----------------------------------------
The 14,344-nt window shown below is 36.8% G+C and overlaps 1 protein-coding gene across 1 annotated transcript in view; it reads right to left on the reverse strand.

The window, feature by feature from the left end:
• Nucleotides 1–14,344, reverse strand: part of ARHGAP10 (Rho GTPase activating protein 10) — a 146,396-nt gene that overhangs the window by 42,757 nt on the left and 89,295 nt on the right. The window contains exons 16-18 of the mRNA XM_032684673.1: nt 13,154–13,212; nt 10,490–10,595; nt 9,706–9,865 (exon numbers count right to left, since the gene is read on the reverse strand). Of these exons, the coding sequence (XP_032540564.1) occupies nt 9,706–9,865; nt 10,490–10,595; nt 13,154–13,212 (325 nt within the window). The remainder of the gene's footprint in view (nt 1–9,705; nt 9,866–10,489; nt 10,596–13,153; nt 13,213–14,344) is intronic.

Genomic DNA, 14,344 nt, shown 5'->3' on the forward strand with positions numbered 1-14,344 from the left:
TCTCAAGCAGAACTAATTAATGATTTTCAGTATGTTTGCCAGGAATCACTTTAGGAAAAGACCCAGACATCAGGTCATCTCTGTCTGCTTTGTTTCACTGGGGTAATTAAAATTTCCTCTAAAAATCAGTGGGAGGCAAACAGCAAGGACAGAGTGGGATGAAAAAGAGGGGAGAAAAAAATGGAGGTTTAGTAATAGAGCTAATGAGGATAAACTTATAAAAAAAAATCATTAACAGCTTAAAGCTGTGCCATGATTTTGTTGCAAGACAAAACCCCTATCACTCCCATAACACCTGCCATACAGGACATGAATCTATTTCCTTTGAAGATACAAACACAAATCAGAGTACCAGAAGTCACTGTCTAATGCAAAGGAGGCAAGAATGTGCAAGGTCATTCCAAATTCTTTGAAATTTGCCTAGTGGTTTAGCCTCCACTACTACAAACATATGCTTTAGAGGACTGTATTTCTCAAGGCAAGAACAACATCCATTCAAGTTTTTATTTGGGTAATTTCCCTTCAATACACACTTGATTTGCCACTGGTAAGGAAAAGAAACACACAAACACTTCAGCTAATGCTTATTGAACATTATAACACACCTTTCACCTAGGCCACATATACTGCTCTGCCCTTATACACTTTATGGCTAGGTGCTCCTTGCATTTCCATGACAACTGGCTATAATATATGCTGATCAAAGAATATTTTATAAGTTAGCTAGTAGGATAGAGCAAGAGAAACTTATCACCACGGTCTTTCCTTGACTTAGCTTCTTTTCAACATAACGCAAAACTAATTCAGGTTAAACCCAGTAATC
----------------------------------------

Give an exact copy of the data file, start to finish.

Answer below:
The 14,344-nt window shown below is 36.8% G+C and overlaps 1 protein-coding gene across 1 annotated transcript in view; it reads right to left on the reverse strand.

The window, feature by feature from the left end:
• Nucleotides 1–14,344, reverse strand: part of ARHGAP10 (Rho GTPase activating protein 10) — a 146,396-nt gene that overhangs the window by 42,757 nt on the left and 89,295 nt on the right. The window contains exons 16-18 of the mRNA XM_032684673.1: nt 13,154–13,212; nt 10,490–10,595; nt 9,706–9,865 (exon numbers count right to left, since the gene is read on the reverse strand). Of these exons, the coding sequence (XP_032540564.1) occupies nt 9,706–9,865; nt 10,490–10,595; nt 13,154–13,212 (325 nt within the window). The remainder of the gene's footprint in view (nt 1–9,705; nt 9,866–10,489; nt 10,596–13,153; nt 13,213–14,344) is intronic.

Genomic DNA, 14,344 nt, shown 5'->3' on the forward strand with positions numbered 1-14,344 from the left:
TCTCAAGCAGAACTAATTAATGATTTTCAGTATGTTTGCCAGGAATCACTTTAGGAAAAGACCCAGACATCAGGTCATCTCTGTCTGCTTTGTTTCACTGGGGTAATTAAAATTTCCTCTAAAAATCAGTGGGAGGCAAACAGCAAGGACAGAGTGGGATGAAAAAGAGGGGAGAAAAAAATGGAGGTTTAGTAATAGAGCTAATGAGGATAAACTTATAAAAAAAAATCATTAACAGCTTAAAGCTGTGCCATGATTTTGTTGCAAGACAAAACCCCTATCACTCCCATAACACCTGCCATACAGGACATGAATCTATTTCCTTTGAAGATACAAACACAAATCAGAGTACCAGAAGTCACTGTCTAATGCAAAGGAGGCAAGAATGTGCAAGGTCATTCCAAATTCTTTGAAATTTGCCTAGTGGTTTAGCCTCCACTACTACAAACATATGCTTTAGAGGACTGTATTTCTCAAGGCAAGAACAACATCCATTCAAGTTTTTATTTGGGTAATTTCCCTTCAATACACACTTGATTTGCCACTGGTAAGGAAAAGAAACACACAAACACTTCAGCTAATGCTTATTGAACATTATAACACACCTTTCACCTAGGCCACATATACTGCTCTGCCCTTATACACTTTATGGCTAGGTGCTCCTTGCATTTCCATGACAACTGGCTATAATATATGCTGATCAAAGAATATTTTATAAGTTAGCTAGTAGGATAGAGCAAGAGAAACTTATCACCACGGTCTTTCCTTGACTTAGCTTCTTTTCAACATAACGCAAAACTAATTCAGGTTAAACCCAGTAATC